Syrian City Of Homs Under Siege As Thousands Gather After Funerals

Thousands of anti-government protesters have occupied the centre of Syria's third largest city, Homs, insisting they will not leave until they bring down the country's leadership.

A Syrian pro-government protester shouts slogans during a protest following Friday prayers outside the Omayyad Mosque in Damascus, Syria, Friday, April 15, 2011. Calling for reforms, thousands of people demonstrated Friday in several Syrian cities amid little presence of security forces, activists and witnesses said. In central Damascus, hundred of regime supporters marched near the historic Umayyad mosque, carrying pictures of Assad and chanting

A woman told the BBC by phone crowds were still large late on Monday.

A human rights campaigner said security forces loyal to President Bashar al-Assad had fired shots at the protesters, reports said.

Syria's interior ministry has said the unrest amounts to armed insurrection.
Syrians demonstrate after Friday prayers in Latakia April 8, 2011. Thousands of ethnic Kurds also demonstrated for reform in the country's east Friday despite an offer by the president this week to ease rules which bar many Kurds from citizenship, activists said. Protests erupted across much of the Arab world on Friday, the Muslim day of prayer, with demonstrators dying in Syria and Yemen while Egyptians staged one of the biggest rallies since President Hosni Mubarak's fall.
Earlier, funerals were held for some of those killed in Sunday's violence in the city, with crowds calling for the end of Mr Assad's rule.

Eight people died in Homs on Sunday after soldiers fired on crowds protesting at the death of a tribal leader in state custody.

The opposition says the occupation of the city centre will continue until their political demands are met. These include the immediate lifting of Syria's longstanding emergency laws and the release of political prisoners.


Activists say that checkpoints have been set up around the square to ensure that people coming in are unarmed civilians.

One opposition supporter, who said his brother was shot dead in Sunday's protests, said volunteers were providing the demonstrators with food and water.

Another, Najati Tayyara, told AFP news agency: "More than 20,000 people are taking part in the sit-in at Al-Saa Square and we have renamed it Tahrir Square like the one in Cairo.

"It is an open-ended sit-in which will continue until all our demands are satisfied."

A human rights campaigner, who is in contact with the protesters, told Reuters that a member of the security forces had ordered them to leave, before the forces opened fire and used tear gas.In this image from Syrian state television President Bashar Assad makes a speech in front of his cabinet in Damasus, Syria Saturday April 16 2011. Assad said he expects the government to lift the country's decades-old emergency laws next week. Lifting the state of emergency has been a key demand during a wave of protests over the past four weeks, which have posed the most serious challenge yet to Assad's authoritarian regime.

At least one person was injured, according to the activist.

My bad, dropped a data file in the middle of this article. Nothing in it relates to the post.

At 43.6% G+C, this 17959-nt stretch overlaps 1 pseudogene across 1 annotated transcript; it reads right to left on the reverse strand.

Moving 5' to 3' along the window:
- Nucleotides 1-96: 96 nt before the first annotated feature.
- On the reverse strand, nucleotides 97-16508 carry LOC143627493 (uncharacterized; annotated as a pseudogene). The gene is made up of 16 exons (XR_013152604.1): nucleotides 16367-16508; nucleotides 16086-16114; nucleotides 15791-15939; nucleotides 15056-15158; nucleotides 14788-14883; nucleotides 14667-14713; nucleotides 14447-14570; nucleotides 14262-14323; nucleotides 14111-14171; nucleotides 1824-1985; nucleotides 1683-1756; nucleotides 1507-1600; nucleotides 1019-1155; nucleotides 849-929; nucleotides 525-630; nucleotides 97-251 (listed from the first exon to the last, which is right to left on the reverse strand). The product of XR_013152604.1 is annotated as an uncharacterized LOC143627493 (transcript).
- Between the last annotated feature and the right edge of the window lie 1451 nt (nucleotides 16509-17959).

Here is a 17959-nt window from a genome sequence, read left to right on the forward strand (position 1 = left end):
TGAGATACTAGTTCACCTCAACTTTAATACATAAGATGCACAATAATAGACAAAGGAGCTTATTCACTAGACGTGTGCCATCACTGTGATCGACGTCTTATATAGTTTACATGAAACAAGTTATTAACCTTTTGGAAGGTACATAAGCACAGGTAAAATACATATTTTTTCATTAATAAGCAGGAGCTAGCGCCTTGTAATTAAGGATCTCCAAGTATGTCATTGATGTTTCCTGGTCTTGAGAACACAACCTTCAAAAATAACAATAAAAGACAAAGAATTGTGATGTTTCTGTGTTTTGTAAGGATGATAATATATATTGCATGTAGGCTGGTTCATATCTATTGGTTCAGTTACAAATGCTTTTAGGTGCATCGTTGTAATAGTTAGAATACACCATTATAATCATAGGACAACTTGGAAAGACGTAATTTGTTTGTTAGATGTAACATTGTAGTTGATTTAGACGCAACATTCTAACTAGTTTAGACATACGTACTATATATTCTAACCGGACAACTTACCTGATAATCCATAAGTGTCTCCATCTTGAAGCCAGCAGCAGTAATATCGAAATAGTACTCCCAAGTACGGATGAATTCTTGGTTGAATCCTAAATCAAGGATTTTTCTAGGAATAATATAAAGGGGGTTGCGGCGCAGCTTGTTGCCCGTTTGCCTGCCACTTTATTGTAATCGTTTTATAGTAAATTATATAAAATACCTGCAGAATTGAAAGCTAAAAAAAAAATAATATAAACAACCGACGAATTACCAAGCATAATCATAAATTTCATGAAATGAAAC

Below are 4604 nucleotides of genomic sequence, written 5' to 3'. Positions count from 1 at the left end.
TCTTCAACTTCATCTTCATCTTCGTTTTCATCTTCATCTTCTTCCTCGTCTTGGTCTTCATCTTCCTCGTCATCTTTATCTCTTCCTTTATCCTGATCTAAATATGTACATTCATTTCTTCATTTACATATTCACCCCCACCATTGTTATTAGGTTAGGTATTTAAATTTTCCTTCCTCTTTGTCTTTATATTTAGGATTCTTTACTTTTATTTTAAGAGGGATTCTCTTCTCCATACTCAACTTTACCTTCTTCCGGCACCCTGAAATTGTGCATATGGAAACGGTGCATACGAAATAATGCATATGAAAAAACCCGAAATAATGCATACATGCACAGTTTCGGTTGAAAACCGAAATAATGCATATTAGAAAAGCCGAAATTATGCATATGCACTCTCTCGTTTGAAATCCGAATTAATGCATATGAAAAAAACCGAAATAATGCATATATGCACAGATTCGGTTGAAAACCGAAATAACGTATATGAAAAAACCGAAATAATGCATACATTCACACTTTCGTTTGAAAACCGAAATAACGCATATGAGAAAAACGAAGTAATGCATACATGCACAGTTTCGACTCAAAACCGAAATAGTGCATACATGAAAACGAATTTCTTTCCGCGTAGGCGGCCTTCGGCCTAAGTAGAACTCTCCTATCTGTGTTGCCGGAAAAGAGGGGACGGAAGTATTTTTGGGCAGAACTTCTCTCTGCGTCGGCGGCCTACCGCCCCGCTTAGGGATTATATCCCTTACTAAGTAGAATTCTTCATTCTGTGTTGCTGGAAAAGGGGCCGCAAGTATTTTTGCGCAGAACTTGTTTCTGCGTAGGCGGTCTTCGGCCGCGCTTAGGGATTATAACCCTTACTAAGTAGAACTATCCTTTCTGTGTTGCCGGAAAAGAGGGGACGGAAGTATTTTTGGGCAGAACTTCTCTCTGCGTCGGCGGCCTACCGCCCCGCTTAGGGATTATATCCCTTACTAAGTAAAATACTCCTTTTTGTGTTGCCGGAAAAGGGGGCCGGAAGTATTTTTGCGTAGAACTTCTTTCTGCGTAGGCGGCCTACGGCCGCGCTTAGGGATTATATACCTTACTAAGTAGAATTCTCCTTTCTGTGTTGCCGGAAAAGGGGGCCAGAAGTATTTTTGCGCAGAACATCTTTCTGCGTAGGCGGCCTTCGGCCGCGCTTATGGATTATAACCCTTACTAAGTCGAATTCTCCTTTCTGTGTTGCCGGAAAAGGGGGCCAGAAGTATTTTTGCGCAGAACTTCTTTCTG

Two residents of Homs also said they heard gunfire in the area near the square, Reuters reported.

The unprecedented wave of protests in Syria shows no sign of abating, despite promises of reform by President Assad, says the BBC's Kim Ghattas.

Syria's official news agency has also been reporting on events in Homs. It said three army officers including a brigadier-general, together with his two sons and a nephew, were ambushed and killed on Sunday by "armed criminal gangs" which then mutilated the bodies with sharp tools.

The northern town of Banias also saw anti-government protests on Sunday.

In a statement, the interior ministry said: "The course of the previous events... have revealed that they are an armed insurrection by armed groups belonging to Salafist organisations, especially in Homs and Banias."

'Very concerned'

The BBC's Lina Sinjab says using the Salafist allegation is seen as a threat to peaceful protests.

Many fear it means further violence by authorities against protesters under the pretext of fighting terrorist elements, our correspondent says.Women demonstrate on the Baida coastal highway April 13, 2011. Hundreds of women from a Syrian town that has witnessed mass arrests of its men marched along Syria's main coastal highway on Wednesday to demand their release, human rights activists said. Security forces, including secret police, stormed Baida on Tuesday, going into houses and arresting men aged up to 60, the activists said, after townsfolk joined unprecedented protests challenging the 11-year rule of President Bashar al-Assad.

Meanwhile, the US said it was "very concerned" about Syria's response to protests.

State department spokesperson Mark Toner said Mr Assad was facing "a push by his very own people to move in a more democratic direction," and said the government "needs to address the legitimate aspirations of its people".

His comments came after a report by the Washington Post on Monday, citing classified US diplomatic cables, suggesting the US were covertly funding London-based Syrian opposition group Movement for Justice and Development. The US has denied the claims.

President Assad has recently promised reforms, including the removal of the country's 48-year-old emergency law, but protesters say the concessions are not enough.

Human rights groups say at least 200 protesters have been killed in the past four weeks as security forces try to quell the most serious challenge to Mr Assad's rule since he succeeded his father, Hafaz al-Assad, 11 years ago.